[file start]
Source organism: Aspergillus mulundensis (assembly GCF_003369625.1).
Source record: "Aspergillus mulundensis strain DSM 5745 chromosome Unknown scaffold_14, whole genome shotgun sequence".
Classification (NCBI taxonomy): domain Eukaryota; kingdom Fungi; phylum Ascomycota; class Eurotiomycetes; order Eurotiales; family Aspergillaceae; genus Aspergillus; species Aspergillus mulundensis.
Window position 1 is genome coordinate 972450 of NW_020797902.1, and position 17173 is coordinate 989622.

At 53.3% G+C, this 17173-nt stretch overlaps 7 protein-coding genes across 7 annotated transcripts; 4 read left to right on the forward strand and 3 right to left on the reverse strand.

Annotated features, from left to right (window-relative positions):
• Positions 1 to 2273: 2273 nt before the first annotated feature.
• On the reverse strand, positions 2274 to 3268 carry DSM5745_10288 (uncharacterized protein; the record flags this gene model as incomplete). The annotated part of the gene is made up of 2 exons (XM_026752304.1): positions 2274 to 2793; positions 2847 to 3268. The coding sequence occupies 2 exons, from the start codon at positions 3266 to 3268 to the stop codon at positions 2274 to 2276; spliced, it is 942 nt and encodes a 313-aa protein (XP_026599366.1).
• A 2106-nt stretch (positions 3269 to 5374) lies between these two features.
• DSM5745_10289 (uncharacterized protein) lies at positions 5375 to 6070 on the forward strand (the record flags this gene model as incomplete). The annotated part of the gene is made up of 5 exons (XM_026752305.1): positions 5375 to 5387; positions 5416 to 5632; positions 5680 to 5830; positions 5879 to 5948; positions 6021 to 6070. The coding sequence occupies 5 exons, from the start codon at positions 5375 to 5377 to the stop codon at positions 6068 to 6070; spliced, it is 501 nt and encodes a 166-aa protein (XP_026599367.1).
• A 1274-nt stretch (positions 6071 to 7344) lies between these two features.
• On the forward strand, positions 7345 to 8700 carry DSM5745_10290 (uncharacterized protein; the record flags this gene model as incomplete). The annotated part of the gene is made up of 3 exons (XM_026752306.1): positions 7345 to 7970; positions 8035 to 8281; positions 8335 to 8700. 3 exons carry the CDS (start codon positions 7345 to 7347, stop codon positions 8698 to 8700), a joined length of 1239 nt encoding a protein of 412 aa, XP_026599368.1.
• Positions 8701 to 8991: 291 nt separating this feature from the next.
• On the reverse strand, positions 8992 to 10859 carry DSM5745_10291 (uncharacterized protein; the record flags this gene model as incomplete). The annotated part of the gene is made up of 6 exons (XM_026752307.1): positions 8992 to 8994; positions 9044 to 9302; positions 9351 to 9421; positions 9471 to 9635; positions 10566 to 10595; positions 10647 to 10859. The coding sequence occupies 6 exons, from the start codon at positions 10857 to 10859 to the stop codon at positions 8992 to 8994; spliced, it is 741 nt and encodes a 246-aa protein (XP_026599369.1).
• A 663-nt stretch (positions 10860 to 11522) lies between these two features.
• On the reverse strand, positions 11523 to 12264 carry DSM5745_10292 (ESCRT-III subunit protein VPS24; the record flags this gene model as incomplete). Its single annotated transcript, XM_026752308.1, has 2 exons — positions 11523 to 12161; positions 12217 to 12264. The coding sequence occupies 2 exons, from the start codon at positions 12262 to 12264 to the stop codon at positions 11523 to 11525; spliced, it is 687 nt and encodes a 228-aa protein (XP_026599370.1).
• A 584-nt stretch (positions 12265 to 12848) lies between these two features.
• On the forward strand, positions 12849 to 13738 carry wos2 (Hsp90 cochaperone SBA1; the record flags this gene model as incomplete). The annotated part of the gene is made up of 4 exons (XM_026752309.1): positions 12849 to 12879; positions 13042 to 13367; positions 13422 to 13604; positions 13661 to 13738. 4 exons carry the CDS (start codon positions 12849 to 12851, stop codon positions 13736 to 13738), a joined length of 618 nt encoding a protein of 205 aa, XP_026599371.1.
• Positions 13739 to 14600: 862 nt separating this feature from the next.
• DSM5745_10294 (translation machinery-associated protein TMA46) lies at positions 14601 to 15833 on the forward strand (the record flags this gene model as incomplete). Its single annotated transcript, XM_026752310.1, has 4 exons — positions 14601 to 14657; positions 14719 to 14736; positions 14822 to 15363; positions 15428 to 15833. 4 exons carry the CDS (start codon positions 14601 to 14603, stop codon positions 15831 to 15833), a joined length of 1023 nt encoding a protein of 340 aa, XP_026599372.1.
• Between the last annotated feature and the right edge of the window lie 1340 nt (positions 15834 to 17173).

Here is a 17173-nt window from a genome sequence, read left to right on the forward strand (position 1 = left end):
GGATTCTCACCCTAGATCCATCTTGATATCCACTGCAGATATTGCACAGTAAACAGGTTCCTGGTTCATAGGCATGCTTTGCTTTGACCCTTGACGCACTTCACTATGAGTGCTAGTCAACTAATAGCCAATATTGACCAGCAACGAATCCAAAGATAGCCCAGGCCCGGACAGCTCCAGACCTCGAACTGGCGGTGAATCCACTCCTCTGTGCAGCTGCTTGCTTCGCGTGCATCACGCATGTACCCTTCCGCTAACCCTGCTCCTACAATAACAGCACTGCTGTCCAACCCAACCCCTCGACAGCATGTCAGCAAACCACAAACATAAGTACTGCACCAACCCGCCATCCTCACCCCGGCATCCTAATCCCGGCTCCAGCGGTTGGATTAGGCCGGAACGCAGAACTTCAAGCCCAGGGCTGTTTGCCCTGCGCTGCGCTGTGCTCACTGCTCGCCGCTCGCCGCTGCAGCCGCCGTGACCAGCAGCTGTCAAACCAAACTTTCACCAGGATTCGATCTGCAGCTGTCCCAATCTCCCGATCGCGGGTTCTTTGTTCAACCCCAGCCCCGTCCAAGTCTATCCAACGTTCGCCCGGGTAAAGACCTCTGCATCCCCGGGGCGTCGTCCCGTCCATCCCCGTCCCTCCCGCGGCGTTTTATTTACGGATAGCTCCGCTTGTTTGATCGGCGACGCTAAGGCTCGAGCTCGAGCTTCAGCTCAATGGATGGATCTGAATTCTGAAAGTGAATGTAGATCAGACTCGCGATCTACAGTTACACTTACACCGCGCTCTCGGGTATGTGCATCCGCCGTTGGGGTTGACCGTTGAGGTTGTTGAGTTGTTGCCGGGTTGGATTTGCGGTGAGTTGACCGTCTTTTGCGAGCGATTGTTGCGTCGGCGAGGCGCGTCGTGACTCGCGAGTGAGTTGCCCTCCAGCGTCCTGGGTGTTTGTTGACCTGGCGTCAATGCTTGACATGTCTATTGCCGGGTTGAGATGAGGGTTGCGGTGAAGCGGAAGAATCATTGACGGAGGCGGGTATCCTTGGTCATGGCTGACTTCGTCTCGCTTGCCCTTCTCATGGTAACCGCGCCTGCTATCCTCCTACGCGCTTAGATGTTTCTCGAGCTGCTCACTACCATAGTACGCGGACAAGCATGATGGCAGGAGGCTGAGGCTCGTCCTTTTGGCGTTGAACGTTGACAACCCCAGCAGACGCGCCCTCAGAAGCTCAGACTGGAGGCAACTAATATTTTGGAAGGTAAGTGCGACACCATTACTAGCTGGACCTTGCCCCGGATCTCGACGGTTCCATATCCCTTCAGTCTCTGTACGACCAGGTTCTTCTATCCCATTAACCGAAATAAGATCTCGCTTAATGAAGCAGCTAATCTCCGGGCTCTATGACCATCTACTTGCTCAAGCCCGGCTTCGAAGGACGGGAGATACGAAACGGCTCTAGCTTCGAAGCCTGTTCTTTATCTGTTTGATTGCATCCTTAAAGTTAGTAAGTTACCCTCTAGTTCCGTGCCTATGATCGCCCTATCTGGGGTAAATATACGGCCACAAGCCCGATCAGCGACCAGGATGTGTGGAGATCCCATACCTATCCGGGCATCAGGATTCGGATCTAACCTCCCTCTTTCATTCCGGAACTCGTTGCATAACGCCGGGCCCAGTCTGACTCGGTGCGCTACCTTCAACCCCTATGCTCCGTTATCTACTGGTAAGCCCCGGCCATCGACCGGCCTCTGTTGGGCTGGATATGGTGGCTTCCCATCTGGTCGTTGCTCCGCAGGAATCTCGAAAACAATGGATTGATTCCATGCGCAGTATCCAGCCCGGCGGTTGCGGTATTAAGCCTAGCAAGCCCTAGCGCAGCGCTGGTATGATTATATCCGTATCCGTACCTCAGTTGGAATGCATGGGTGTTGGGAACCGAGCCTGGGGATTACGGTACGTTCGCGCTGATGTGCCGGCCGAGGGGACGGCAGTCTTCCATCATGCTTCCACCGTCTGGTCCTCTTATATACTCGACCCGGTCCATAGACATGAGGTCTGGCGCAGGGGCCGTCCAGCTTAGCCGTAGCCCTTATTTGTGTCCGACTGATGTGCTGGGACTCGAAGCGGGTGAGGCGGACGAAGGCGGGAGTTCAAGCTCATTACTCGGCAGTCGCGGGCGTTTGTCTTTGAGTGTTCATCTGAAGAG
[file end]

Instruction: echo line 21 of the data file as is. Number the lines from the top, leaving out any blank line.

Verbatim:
• Between the last annotated feature and the right edge of the window lie 1340 nt (positions 15834 to 17173).